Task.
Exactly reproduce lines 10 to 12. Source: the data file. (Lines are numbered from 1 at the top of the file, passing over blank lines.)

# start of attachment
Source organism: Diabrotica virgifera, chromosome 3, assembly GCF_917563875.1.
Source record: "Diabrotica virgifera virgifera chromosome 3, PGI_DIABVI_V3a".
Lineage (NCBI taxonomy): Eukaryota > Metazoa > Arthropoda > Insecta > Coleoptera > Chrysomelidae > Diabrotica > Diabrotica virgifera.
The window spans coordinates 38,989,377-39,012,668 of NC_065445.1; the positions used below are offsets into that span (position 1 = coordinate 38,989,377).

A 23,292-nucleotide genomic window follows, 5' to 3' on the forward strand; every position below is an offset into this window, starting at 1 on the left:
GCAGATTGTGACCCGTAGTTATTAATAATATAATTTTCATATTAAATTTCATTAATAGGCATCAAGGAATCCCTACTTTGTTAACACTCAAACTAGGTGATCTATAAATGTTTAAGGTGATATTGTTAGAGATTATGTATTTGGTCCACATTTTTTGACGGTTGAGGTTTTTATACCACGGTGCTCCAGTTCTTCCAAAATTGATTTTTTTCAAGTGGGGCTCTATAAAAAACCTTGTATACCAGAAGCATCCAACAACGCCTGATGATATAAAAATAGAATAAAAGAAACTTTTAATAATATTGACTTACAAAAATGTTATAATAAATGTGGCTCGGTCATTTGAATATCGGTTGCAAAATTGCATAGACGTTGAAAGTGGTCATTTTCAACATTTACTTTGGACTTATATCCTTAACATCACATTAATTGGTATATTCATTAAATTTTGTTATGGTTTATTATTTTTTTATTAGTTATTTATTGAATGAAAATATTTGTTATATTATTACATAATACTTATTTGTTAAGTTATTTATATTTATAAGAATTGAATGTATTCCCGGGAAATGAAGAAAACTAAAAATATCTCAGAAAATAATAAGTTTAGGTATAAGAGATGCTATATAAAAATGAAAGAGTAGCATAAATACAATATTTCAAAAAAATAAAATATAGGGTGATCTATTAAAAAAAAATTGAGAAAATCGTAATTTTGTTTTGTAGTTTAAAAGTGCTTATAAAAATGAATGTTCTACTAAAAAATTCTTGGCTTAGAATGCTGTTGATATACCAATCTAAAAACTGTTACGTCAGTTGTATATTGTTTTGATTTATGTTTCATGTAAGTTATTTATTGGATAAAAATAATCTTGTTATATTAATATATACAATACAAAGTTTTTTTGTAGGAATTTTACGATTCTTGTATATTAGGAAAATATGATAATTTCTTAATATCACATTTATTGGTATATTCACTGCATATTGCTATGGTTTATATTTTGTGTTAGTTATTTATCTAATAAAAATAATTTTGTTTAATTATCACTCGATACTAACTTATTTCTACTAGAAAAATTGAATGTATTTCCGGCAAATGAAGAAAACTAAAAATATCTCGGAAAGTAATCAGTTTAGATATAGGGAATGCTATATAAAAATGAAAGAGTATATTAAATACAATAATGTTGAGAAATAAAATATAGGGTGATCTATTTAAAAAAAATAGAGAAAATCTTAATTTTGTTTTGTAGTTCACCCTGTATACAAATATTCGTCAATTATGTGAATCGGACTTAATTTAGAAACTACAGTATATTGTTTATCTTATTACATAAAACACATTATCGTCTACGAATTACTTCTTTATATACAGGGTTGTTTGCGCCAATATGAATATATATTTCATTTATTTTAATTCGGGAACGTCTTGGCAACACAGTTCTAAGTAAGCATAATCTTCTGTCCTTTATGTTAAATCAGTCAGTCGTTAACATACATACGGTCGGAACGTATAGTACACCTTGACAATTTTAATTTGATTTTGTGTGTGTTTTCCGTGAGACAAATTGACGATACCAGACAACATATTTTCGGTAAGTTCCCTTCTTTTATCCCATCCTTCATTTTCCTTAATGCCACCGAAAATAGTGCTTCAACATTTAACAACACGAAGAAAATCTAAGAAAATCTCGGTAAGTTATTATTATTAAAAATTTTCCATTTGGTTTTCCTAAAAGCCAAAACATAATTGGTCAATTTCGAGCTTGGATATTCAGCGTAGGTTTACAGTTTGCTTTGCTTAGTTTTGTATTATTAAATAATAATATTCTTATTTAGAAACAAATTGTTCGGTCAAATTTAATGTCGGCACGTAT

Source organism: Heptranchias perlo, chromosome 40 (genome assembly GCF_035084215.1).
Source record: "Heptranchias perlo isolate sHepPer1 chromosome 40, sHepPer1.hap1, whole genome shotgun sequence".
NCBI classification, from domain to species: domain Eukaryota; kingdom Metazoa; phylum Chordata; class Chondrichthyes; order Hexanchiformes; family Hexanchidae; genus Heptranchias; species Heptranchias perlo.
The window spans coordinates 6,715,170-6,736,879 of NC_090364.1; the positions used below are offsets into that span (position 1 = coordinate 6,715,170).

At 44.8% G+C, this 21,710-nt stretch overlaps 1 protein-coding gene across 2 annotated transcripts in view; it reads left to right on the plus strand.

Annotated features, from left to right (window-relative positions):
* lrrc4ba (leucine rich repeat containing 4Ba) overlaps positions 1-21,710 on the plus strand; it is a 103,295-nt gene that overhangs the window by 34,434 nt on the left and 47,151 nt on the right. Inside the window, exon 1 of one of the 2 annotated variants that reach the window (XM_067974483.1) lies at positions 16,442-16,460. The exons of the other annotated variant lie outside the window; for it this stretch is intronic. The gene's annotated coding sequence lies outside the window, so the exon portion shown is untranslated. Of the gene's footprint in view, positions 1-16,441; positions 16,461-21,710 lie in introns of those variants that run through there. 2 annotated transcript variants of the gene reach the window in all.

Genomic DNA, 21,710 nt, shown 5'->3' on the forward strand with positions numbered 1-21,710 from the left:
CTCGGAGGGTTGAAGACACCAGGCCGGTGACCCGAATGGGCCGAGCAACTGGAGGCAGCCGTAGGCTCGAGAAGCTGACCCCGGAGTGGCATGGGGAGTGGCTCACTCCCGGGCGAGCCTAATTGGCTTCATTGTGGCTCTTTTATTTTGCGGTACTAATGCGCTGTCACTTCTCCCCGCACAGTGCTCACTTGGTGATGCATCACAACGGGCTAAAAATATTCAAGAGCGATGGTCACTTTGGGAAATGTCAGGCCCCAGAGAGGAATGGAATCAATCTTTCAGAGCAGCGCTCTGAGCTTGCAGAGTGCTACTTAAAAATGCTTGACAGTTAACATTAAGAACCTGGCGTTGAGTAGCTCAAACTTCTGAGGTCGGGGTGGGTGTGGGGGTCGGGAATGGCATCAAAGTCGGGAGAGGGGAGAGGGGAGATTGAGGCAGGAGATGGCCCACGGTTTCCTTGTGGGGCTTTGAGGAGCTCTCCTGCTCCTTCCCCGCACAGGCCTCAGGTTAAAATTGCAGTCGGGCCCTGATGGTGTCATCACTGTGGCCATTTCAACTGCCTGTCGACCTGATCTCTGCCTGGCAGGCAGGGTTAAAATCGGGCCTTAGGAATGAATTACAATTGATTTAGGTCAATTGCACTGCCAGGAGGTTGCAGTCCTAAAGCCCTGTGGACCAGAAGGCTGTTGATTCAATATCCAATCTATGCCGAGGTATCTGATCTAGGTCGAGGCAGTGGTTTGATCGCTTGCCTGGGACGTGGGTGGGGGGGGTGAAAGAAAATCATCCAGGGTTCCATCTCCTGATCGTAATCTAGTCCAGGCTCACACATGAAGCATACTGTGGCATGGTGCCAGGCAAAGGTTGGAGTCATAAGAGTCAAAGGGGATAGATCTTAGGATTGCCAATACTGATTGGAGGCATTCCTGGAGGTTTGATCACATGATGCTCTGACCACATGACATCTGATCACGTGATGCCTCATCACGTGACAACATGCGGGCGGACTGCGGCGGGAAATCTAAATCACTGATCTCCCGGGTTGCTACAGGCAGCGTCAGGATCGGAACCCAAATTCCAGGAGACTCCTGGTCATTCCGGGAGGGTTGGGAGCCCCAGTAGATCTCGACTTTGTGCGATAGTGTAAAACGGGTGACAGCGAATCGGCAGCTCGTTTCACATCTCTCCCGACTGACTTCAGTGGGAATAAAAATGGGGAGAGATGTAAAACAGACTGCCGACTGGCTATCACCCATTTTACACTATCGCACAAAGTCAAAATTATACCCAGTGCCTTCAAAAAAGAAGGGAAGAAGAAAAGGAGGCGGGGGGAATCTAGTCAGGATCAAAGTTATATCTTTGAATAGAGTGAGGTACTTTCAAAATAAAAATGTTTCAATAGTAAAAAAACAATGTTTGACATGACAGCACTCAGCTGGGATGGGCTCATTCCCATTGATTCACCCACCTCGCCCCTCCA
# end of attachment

The window spans coordinates 6,715,170-6,736,879 of NC_090364.1; the positions used below are offsets into that span (position 1 = coordinate 6,715,170).

At 44.8% G+C, this 21,710-nt stretch overlaps 1 protein-coding gene across 2 annotated transcripts in view; it reads left to right on the plus strand.

Annotated features, from left to right (window-relative positions):